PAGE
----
• 4 minutes Phase One trade deal, for China it is all about technology war
  • 7 minutes IRAN / USA
  • 11 minutes Shale Oil Fiasco
  • 16 minutes Swedes Think Climate Policy Worst Waste of Taxpayers' Money in 2019
  • 9 hours Indonesia Stands Up to China. Will Japan Help?
  • 1 day China's Economy and Subsequent Energy Demand To Decelerate Sharply Through 2024
  • 21 hours Beijing Must Face Reality That Taiwan is Independent
  • 22 hours Gravity is a scam!
  • 1 hour We're freezing! Isn't it great? The carbon tax must be working!
  • 20 mins Three oil pipeline projects inch toward goal-line for Canada
  • 18 hours US Shale: Technology
  • 5 hours The Libyan Oil in a Sea of Chaos, War and Disruptions
  • 9 hours OIL & GAS LOSSES! Schlumberger Posts $10B Loss in 2019
  • 22 hours Trump has changed into a World Leader
  • 12 hours Prototype Haliade X 12MW turbine starts operating in Rotterdam
  • 19 hours Iranian government can do everything to avoid attacking American people.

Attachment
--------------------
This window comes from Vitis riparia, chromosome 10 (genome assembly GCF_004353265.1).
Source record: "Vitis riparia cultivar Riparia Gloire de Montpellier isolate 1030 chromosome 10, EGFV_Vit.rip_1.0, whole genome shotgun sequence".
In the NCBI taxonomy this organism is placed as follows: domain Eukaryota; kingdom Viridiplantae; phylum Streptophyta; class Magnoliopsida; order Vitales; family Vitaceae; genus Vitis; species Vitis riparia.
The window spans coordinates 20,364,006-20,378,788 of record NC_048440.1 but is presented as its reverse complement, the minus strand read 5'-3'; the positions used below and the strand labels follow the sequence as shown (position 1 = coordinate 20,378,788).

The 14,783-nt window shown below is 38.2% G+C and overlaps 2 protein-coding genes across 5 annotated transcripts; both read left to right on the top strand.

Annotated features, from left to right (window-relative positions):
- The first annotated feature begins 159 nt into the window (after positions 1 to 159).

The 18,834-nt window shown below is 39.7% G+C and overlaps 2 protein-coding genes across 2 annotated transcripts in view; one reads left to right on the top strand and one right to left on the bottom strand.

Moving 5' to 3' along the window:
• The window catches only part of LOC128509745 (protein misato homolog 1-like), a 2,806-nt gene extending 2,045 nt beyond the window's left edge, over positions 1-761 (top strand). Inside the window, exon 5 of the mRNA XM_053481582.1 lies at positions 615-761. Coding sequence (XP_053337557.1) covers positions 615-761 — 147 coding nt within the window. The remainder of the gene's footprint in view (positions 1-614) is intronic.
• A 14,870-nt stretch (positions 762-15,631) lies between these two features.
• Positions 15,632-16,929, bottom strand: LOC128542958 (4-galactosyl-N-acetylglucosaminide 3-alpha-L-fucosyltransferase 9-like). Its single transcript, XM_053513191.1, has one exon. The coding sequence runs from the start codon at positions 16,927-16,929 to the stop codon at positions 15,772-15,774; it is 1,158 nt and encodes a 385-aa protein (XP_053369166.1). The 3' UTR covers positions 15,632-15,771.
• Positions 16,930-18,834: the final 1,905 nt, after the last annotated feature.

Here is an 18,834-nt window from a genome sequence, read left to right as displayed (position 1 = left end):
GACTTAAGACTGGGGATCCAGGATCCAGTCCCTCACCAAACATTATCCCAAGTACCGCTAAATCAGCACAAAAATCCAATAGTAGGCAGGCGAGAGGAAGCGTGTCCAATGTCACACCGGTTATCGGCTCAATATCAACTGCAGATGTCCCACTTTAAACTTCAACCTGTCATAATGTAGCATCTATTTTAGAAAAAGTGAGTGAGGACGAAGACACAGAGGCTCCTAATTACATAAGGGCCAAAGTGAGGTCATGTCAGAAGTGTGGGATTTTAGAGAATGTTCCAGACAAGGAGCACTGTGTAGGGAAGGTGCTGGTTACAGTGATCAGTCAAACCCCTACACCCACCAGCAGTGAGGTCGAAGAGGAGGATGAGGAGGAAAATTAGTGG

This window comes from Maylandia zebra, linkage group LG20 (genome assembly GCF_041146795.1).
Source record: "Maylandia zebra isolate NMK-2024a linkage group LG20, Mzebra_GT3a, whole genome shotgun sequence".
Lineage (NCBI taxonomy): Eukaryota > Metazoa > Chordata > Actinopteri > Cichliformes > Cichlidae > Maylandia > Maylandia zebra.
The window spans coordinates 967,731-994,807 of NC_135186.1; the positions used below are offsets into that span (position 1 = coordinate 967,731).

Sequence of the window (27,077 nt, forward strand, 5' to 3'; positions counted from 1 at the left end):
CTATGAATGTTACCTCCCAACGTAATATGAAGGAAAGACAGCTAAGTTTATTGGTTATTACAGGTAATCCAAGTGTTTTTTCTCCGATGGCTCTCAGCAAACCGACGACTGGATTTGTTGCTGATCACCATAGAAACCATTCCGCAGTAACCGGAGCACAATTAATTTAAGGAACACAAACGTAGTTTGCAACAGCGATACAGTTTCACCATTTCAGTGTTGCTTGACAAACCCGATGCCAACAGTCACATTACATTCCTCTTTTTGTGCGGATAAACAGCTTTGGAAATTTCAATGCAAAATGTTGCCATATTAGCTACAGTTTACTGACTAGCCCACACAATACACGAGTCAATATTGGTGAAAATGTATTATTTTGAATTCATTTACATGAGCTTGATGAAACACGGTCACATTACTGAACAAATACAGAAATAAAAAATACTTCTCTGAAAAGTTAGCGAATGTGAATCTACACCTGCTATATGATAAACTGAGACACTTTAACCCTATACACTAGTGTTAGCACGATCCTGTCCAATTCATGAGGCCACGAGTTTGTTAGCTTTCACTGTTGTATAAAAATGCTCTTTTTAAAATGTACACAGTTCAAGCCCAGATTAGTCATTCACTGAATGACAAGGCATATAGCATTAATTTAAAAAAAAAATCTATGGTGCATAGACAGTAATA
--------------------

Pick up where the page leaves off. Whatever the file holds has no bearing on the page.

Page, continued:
A Deepwater Dilemma

Offshore

For the last couple of years, the deepwater drillers have been telling us that a recovery in day rates that would provide meaningful support for their share price, was right around the corner. A recovery that was a couple of quarters away at the most, as they have proclaimed in flashy investor packets as seen here.

I have been a stalwart supporter of an eventual recovery in deepwater exploration that would provide this boost. It just makes sense. A significant portion of the world’s oil supplies come from this compartment currently. For example, Rystad estimates that about 20 percent of U.S. daily production is produced from deepwater. Globally this figure rises to about 10 mm BOPD, according to Rystad estimates.

The slide above shows that even with the contributions of the massive Shell- Appomattox and Vicksburg Gulf of Mexico projects, U.S. daily oil production from deepwater will fall.

The ugly truth, however, is that day rates have not moved meaningfully from the low ebbs of 2016. Recent tenders have been disappointing. An example would be Seadrill LP’s, (NYSE: SDLP), 1-year, $72 mm contract commitment for the West Polaris, commencing in Q-1, 2020. This works out to $180K/day for a state of the art UDW drillship just out of the shipyard in 2018. This does not inspire confidence in SDLP as an investment.

In a rational market, we would be seeing oil companies scrambling for rigs. Having seen the worst collapse in oil prices on record…




Oilprice - The No. 1 Source for Oil & Energy News